New York's governor on June 6 signed 10 bills related to efforts to prevent shootings, including legislation that raises the minimum age to obtain semiautomatic rifles from 18 to 21.
The package also included bills that make it illegal for most people to buy or sell body armor, expand the so-called red flag law that enables courts to strip certain people of their right to own guns, and force social media companies that operate in New York to provide and maintain mechanisms for reporting "hateful conduct" on their platforms.
A fourth bill creates a new crime, to threaten "mass harm" against a group of people. The crime is a misdemeanor.
New York Gov. Kathy Hochul referenced the recent mass shootings in Buffalo, New York; Uvalde, Texas; Philadelphia, Pennsylvania; and Tulsa, Oklahoma before signing the bills.
"In New York, we are taking bold, strong action. We're tightening the red flag laws to keep guns away from dangerous people. And we're raising the age of semi-automatic weapons so no 18-year-old can walk in on their birthday and walk out with an AR-15. Those days are over. Those days are over. You hear that? Those days are over," the Democrat, who is running for a full term after succeeding Andrew Cuomo following his resignation, told reporters at the Bronx YMCA in New York City.
"And we're microstamping bullets so law enforcement can have an easier time catching the criminals. And we're closing loopholes so the firearms that are being so cleverly manufactured or altered cannot evade our laws anymore. There's more to do. Thoughts and prayers won't fix this. But taking strong action will," she added.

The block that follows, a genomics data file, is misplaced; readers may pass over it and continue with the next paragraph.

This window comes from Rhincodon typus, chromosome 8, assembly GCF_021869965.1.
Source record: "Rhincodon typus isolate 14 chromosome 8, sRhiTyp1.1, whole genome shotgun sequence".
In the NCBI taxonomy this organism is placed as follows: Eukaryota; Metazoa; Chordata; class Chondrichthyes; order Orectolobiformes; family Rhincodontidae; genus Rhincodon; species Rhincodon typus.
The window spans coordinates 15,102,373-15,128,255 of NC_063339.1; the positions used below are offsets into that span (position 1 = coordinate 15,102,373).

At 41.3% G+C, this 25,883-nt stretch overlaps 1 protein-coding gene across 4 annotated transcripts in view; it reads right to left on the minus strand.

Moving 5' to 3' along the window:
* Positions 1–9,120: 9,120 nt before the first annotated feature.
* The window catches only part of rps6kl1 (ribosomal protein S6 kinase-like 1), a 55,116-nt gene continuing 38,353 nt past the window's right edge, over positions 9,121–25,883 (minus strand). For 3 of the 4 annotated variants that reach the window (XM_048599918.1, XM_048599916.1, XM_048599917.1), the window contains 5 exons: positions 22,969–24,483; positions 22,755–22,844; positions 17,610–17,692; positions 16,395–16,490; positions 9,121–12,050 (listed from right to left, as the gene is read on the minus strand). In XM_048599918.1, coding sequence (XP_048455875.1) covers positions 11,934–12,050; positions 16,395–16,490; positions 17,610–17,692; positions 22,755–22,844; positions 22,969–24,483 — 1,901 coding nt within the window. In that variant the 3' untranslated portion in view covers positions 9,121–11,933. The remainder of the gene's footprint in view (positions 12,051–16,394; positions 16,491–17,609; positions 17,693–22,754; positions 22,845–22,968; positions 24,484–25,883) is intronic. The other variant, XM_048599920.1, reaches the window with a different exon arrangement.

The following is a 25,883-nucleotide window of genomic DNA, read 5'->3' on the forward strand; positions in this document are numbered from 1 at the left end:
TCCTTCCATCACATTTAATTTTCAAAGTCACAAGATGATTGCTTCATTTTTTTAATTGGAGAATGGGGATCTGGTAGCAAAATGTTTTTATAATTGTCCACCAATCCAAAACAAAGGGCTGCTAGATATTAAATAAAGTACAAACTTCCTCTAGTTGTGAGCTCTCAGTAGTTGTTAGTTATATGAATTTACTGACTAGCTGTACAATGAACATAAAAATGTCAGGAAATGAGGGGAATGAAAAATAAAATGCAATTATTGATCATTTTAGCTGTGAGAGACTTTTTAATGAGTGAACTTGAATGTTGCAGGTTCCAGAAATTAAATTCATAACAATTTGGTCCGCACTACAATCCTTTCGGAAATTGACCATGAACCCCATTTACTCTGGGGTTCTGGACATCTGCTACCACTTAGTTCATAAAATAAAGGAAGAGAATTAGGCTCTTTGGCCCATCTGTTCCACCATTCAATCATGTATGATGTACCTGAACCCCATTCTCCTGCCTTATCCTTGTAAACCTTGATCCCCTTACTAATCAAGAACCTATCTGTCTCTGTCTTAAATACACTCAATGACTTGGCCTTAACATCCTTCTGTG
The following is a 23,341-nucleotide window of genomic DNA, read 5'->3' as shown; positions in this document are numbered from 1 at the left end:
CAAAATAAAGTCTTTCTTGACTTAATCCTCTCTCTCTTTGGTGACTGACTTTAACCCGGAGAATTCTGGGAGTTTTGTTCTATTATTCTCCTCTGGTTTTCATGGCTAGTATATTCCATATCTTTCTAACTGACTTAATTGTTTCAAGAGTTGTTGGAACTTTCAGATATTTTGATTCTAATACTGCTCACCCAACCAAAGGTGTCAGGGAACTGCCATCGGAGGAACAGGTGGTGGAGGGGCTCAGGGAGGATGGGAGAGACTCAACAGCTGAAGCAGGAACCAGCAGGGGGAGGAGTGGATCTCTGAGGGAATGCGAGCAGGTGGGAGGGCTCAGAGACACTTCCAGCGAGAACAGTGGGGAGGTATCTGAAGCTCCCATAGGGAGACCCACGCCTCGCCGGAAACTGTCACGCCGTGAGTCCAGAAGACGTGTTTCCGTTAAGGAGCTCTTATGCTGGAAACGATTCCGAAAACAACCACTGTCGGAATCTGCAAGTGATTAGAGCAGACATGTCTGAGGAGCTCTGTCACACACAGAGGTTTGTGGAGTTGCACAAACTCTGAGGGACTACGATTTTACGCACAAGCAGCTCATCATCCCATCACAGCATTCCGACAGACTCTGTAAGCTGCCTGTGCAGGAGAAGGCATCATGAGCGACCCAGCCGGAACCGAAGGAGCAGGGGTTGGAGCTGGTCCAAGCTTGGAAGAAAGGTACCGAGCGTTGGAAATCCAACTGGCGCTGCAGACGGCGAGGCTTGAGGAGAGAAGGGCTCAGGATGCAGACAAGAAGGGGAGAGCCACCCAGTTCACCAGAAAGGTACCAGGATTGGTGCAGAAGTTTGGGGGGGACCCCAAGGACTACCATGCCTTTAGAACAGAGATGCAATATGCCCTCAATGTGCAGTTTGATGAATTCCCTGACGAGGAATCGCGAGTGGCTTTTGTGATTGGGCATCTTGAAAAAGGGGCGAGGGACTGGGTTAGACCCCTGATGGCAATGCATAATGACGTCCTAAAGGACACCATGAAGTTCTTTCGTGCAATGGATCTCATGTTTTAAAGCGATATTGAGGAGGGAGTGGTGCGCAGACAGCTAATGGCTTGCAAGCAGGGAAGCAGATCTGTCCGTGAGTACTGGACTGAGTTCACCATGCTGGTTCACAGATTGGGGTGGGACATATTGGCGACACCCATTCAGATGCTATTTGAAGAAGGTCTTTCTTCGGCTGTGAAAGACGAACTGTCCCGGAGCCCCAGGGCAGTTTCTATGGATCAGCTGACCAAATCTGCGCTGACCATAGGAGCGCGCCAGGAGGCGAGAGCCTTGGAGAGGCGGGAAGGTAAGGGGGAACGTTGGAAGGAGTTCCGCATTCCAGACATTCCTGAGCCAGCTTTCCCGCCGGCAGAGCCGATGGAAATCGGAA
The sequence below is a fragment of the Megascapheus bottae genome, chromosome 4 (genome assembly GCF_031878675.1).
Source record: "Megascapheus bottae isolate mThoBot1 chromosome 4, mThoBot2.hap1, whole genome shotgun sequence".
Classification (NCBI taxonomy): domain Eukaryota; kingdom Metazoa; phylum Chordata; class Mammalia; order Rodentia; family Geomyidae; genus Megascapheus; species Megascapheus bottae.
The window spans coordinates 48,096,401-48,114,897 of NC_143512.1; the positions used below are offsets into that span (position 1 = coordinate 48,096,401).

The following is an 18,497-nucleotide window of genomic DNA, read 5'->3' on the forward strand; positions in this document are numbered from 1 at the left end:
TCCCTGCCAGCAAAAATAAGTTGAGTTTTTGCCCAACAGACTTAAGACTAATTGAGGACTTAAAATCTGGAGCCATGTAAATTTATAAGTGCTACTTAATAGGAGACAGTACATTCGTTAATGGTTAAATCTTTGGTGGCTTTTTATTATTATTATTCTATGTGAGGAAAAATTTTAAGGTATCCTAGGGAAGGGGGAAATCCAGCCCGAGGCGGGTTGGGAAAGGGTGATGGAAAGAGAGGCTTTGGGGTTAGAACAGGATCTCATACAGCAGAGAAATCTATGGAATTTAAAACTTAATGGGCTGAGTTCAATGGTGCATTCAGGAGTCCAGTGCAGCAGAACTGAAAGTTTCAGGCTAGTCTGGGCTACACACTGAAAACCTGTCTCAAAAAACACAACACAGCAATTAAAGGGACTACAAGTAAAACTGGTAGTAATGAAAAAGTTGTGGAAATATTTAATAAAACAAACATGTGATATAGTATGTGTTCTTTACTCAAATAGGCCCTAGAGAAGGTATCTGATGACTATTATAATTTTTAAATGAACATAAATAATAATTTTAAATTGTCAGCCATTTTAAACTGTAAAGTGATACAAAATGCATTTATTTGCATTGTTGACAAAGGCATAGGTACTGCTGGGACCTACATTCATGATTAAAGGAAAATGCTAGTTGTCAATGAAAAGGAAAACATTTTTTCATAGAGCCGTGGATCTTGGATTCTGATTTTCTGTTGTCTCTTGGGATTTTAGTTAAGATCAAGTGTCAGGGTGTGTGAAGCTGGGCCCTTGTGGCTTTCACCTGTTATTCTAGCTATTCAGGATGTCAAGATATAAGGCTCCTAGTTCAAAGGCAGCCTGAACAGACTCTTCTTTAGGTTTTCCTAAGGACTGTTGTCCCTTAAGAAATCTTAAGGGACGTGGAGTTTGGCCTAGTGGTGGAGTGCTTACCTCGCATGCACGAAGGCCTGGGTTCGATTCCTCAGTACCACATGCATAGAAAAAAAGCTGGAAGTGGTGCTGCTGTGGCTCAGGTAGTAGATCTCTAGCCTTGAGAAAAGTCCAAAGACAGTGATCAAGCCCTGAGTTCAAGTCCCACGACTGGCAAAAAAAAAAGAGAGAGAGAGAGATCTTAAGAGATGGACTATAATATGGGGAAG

A slew of lawmakers joined Hochul, including state Assembly Speaker Carl Heastie and Majority Leader Andrew Stewart-Cousins, both Democrats.
"In these devastating times in New York and across the nation, we have worked with Governor Hochul, Speaker Heastie, and members of the Democratic Legislature to step up and send a message that this path of gun violence is unacceptable and we need real change," Stewart-Cousins said.
New York already had some of the strictest gun control laws in the nation prior to Monday's bill signings.
Republicans indicated that the Democrats in power in New York City and on the state level should focus on cutting down on crime by enforcing laws already on the books.
"We need to make New York safe again. It's not going to happen with 4 more years of Kathy Hochul and one-party Democrat rule in Albany," said Rep. Lee Zeldin (R-N.Y.), who is running for the Republican gubernatorial nomination.